Azure kingfisher. Photo: Shane Allwood

Open 6 am – 6pm daily
7.4km from Ipswich city centre

Click here to view map

Colleges Crossing Recreation Reserve

 

White-bellied sea eagle. Photo: Shane Allwood

If you are looking for water birds and raptors then a trip to Colleges Crossing is the place to go. Set on the banks of the Brisbane River, here you will see the Australian pelicans, great egrets, royal spoonbills, Pacific black ducks, Australian wood ducks, sacred kingfisher, little pied cormorants, little black cormorants and then of course… the raptors… whistling kites, black kites, grey goshawks, Nankeen kestrels and the magnificent white-bellied sea eagle (above).

9.2km from Ipswich city centre

Click here to view map

Pan Pacific Peace Gardens

Great egret. Photo: Shane Allwood

Pan Pacific Peace Garden is a well-kept secret, in a majority of cases you will go there and be by yourself, with only 44 birds recorded here, although I believe there are a lot more than that, yet to be discovered.

Pan Pacific Gardens is another great spot to see water birds. I have seen ducky moorhens, Australian swamphens (aka purple swamphens), Pacific black ducks, royal spoonbills, intermediate egrets and great egrets (above) all around the ponds area.

Walking further towards the top of the gardens, you will most likely see the scarlet honeyeaters (below), they are normally up quite high in the trees but will come down lower when the bottlebrush flowers are out, looking for the nectar.

You will also see, what I call, traditional Aussie birds….the Australiana magpies, pied butcherbirds, pied currawongs, willie wagtails and magpie-larks (aka Peewee’s).

Scarlet honeyeater. Photo: Shane Allwood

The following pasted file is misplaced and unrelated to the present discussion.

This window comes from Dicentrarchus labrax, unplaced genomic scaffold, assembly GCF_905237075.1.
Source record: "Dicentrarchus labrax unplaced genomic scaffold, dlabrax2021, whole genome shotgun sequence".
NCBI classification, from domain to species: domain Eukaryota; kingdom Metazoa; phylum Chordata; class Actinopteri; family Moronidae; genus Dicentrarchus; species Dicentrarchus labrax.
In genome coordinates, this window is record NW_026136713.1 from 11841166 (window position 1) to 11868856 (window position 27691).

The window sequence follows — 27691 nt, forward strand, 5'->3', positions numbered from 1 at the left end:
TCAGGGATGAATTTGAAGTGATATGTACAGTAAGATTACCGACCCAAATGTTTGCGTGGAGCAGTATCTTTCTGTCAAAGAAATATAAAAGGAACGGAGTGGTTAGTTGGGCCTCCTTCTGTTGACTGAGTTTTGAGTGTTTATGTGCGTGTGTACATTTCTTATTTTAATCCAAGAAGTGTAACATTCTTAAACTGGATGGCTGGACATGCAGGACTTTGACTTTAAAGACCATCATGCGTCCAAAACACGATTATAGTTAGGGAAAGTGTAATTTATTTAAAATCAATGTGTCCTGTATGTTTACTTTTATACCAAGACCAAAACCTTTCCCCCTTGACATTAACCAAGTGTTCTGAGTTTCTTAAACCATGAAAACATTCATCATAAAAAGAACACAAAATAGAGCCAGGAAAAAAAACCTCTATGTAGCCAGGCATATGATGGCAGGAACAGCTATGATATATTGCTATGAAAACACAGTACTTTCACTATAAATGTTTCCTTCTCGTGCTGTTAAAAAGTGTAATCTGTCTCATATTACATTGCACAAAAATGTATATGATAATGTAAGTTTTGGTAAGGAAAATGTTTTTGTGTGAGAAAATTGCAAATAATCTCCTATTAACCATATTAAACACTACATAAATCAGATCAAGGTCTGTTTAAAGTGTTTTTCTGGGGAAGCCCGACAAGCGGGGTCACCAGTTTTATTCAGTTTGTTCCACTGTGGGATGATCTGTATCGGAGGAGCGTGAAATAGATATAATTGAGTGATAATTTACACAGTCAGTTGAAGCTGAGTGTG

Open 6am to 6pm
13km from Ipswich city centre

Click here to view map

White Rock Conservation Reserve

Rainbow bee-eater. Photo: Shane Allwood

This is the premier location to see Ipswich’s most diverse range of Ipswich’s bird life.

White Rock Conservation Area has 138 species of birds that can seen here on a seasonal basis, every time you go you there is always something new to see.

Some of the harder to find birds are the spotted pardalotes, rainbow bee-eater, white-throated treecreepers, rose robins, speckled warblers (rarely seen anywhere else in SEQ), mistletoebirds, striped honeyeaters, eastern spinebills, brown quails, rainbow beeaters (above), eastern yellow robins, and scarlet honeyeater.

All three species of fairy-wrens that live in the south-east of Queensland, can be seen here at White Rock, the superb fairy-wren, the red-backed fairy-wren, and the variegated fairy-wren (below).

 

Variegated fairy-wren. Photo: Shane Allwood.

Open 6am – 6pm everyday

15.1km from Ipswich city centre
Click here to view map

 

Spring Lakes – Springfield Lakes

Comb-crested jacana. Photo: Shane Allwood

Springfield Lakes is the home to the pair of cotton pygmy geese, it is well worth the trip to see these beautiful uncommon birds.

Other special visitors to the lakes are the comb-crested jacanas (above) and royal spoonbills. At times you will see the elegant Australian pelican gliding by on a fishing trip, escorted by the little black cormorants, little pied cormorants, and on occasions, the great cormorant, all hoping to catch a fish or two Spring Lakes is also a host to a large number of other ducks and their young, the Australian wood ducks with their young family (below) are a regular sighting. You will also get to see the hardheads (aka white-eye duck).

Always Open
20.3km from Ipswich city centre
Click here to view map

Shane Allwood Photographer
Shane Allwood is a wildlife, social media and events photographer who has spent countless hours capturing Ipswich’s bird life and thus knows a thing or two about the best places to find them. www.shaneallwoodphotography.smugmug.com